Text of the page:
But Singapore authorities staunchly back the deployment of capital publishment, pointing to its deterrent effect and studies they say demonstrate support by its population.
A guard keeps watch over Changi prison in Singapore, where most death row prisoners are there for drug crimes.Credit:Getty
The Herald and The Age requested an interview with Singapore Home Affairs Minister K Shanmugam on the use of the death penalty but was directed instead towards statements by the Central Narcotics Bureau and Attorney General’s Chambers defending the execution of Nagaenthran, saying he had been transporting enough heroin to “feed the addiction of 510 drug abusers for a week”.
In response to previous questions, though, the home affairs ministry said: “The death penalty is an important component of Singapore’s criminal justice system. It is applied only after due process of law and with judicial safeguards. We use capital punishment in the most limited of circumstances, to deter the most serious crimes in Singapore’s context, such as murder and drug trafficking, and this has proven effective. In so doing, the larger interest of ensuring our people’s fundamental human right to safety and security, is served.”
In parliament here last month, Shanmugum said the majority of Singaporeans believed the death penalty served as an effective deterrent against serious crimes, reading from preliminary findings of a government study.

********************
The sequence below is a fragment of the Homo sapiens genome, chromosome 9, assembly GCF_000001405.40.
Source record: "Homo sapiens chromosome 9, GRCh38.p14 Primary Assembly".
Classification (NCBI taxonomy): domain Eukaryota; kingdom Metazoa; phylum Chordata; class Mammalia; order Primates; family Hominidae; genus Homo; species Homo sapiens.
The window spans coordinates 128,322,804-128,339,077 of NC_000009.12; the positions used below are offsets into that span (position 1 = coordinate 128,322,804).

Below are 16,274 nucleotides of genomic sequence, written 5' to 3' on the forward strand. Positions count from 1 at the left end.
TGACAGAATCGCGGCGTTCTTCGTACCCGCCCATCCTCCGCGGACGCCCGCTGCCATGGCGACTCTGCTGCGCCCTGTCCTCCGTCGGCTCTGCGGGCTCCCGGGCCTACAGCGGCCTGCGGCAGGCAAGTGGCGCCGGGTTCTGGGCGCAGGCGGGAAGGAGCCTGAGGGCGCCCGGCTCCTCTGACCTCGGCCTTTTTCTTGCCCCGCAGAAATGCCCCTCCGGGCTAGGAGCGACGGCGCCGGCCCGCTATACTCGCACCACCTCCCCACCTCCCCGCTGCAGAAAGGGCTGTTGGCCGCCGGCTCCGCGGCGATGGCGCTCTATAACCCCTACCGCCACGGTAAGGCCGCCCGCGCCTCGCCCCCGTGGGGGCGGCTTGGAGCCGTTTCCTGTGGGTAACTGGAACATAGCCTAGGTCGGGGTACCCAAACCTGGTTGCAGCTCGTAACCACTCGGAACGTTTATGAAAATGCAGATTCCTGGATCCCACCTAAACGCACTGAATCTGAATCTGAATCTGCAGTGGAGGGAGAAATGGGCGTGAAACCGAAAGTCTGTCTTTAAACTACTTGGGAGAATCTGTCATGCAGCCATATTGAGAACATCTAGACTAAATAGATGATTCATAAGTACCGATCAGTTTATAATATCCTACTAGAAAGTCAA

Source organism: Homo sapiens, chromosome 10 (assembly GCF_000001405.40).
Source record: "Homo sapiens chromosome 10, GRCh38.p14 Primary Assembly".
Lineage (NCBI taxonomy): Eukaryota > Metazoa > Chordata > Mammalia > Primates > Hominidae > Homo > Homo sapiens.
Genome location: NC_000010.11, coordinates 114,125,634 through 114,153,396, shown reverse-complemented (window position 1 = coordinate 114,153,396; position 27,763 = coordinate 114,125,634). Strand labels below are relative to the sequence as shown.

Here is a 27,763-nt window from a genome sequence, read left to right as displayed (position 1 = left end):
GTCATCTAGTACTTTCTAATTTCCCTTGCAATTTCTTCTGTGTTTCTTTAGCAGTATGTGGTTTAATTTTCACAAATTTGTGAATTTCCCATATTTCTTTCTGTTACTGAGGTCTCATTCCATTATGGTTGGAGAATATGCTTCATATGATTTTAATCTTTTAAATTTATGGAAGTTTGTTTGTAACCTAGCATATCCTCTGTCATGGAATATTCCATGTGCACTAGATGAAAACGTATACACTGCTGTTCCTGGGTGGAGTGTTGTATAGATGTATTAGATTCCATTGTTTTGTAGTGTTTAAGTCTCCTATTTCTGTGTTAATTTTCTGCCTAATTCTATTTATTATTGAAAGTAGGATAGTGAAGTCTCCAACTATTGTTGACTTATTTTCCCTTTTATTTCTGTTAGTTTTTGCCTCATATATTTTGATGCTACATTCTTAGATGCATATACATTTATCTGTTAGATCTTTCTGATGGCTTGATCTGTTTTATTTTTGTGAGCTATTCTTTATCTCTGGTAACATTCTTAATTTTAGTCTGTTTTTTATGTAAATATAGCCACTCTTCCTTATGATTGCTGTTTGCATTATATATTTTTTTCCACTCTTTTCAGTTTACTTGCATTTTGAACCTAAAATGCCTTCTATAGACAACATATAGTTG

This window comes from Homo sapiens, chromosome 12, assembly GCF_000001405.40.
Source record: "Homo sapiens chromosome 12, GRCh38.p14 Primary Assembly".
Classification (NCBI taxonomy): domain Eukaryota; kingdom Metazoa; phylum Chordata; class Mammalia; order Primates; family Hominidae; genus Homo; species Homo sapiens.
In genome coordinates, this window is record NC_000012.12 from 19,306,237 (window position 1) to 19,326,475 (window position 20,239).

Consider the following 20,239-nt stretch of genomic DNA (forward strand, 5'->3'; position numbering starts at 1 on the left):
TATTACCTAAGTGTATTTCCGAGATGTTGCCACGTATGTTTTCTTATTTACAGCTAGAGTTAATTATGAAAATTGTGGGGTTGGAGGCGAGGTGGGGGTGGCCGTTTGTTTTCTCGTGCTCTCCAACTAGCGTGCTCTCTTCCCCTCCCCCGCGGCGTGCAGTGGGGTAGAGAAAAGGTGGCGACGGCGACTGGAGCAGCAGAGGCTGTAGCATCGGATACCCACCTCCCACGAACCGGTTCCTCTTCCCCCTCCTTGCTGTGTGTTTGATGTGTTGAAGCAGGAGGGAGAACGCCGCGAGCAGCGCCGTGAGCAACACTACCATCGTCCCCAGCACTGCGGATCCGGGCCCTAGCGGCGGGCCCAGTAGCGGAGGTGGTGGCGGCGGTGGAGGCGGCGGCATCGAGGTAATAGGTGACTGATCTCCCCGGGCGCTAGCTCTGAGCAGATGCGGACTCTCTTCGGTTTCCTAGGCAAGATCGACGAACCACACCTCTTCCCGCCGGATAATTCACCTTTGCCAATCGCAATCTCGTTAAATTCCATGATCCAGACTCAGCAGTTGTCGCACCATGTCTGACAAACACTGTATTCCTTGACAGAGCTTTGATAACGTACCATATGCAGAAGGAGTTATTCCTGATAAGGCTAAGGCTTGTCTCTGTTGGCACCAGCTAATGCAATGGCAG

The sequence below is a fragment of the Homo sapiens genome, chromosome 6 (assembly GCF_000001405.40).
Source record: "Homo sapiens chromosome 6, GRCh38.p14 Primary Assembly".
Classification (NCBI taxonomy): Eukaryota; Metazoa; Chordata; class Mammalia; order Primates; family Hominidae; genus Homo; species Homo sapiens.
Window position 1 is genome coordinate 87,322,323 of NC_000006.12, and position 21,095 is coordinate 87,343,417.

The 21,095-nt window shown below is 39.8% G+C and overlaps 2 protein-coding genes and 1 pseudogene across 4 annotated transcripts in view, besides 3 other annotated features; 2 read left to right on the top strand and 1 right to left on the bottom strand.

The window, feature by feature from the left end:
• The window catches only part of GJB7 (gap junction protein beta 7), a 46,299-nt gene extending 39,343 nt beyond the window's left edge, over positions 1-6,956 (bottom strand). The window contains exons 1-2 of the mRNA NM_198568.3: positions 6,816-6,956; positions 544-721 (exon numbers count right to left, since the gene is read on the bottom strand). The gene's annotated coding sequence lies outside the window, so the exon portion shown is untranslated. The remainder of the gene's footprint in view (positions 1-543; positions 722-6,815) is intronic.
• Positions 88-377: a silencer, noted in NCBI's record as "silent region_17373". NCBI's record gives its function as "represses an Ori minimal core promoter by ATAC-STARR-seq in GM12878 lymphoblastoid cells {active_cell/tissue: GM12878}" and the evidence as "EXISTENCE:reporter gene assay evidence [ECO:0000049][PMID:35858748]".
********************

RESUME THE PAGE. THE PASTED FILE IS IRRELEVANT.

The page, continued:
The home affairs ministry has said there is evidence that drug traffickers had reduced the amount of drugs they transported because they knew about the death penalty and the thresholds for different drugs, pointing to reductions in the trafficking of opium and cannabis after the introduction of the mandatory death penalty in 1990 and another government study showing “severe legal consequences had limited [offenders’] trafficking behaviour”.
The deterrence argument is one that is furiously contested including by rights groups. “Based on research that has been carried out, there is no reliable evidence of the deterrent effects of the death penalty. It’s not just for drugs, it’s also for other crimes punishable by death,” Larasati said.
The way McMahon sees it, it is also ineffective on another front. It is almost never the drug kingpins themselves who are ensnared.
“The so-called zero tolerance policy only works against the easy target – the intellectually disabled or the drug addicted or the generally incompetent low-level drug mule,” he said.
“That in itself should give pause to reflect on what’s really happening because those people are constantly replaceable by an endless line of foolish or vulnerable young offenders.”
Having experienced Singapore’s system at close quarters, he added: “It is a shocking fact and aberration for a sophisticated state to maintain a mandatory death penalty, particularly for relatively minor drug offences.”